tvOur review of the Doctor Who Christmas Special
Caption competition
Caption competition
Latest stories from i100
Have you tried new the Independent Digital Edition apps?
Daily Quiz
Independent Dating
and  

By clicking 'Search' you
are agreeing to our
Terms of Use.

Day In a Page

A Christmas without hope: Fears grow in Gaza that the conflict with Israel will soon reignite

Christmas without hope

Gaza fears grow that conflict with Israel will soon reignite
After 150 years, you can finally visit the grisliest museum in the country

The 'Black Museum'

After 150 years, you can finally visit Britain's grisliest museum
No ho-ho-hos with Nick Frost's badass Santa

No ho-ho-hos with Nick Frost's badass Santa

Doctor Who Christmas Special TV review
Chilly Christmas: Swimmers take festive dip for charity

Chilly Christmas

Swimmers dive into freezing British waters for charity
Veterans' hostel 'overwhelmed by kindness' for festive dinner

Homeless Veterans appeal

In 2010, Sgt Gary Jamieson stepped on an IED in Afghanistan and lost his legs and an arm. He reveals what, and who, helped him to make a remarkable recovery
Isis in Iraq: Yazidi girls killing themselves to escape rape and imprisonment by militants

'Jilan killed herself in the bathroom. She cut her wrists and hanged herself'

Yazidi girls killing themselves to escape rape and imprisonment
Ed Balls interview: 'If I think about the deficit when I'm playing the piano, it all goes wrong'

Ed Balls interview

'If I think about the deficit when I'm playing the piano, it all goes wrong'
He's behind you, dude!

US stars in UK panto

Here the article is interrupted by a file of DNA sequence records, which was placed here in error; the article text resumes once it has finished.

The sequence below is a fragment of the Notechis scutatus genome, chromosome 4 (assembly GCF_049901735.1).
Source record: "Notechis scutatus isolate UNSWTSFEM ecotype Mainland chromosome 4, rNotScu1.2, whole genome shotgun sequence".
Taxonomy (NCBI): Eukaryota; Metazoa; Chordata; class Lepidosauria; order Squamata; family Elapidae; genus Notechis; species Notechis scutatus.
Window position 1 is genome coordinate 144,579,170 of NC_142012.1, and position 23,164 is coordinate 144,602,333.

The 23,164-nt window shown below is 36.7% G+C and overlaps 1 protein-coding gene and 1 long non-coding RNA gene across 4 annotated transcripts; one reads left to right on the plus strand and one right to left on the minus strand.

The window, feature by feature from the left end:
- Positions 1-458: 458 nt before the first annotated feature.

From David Hasselhoff to Jerry Hall
Grace Dent's Christmas Quiz: What are you – a festive curmudgeon or top of the tree?

Grace Dent's Christmas Quiz

What are you – a festive curmudgeon or top of the tree?
Nasa planning to build cloud cities in airships above Venus

Nasa planning to build cloud cities in airships above Venus

Planet’s surface is inhospitable to humans but 30 miles above it is almost perfect
Surrounded by high-rise flats is a little house filled with Lebanon’s history - clocks, rifles, frogmen’s uniforms and colonial helmets

Clocks, rifles, swords, frogmen’s uniforms

Surrounded by high-rise flats is a little house filled with Lebanon’s history
Return to Gaza: Four months on, the wounds left by Israel's bombardment have not yet healed

Four months after the bombardment, Gaza’s wounds are yet to heal

Kim Sengupta is reunited with a man whose plight mirrors the suffering of the Palestinian people
Gastric surgery: Is it really the answer to the UK's obesity epidemic?

Is gastric surgery really the answer to the UK's obesity epidemic?

Critics argue that it’s crazy to operate on healthy people just to stop them eating
Homeless Veterans appeal: Christmas charity auction Part 2 - now LIVE

Homeless Veterans appeal: Christmas charity auction

Bid on original art, or trips of a lifetime to Africa or the 'Corrie' set, and help Homeless Veterans
Pantomime rings the changes to welcome autistic theatre-goers

Autism-friendly theatre

Pantomime leads the pack in quest to welcome all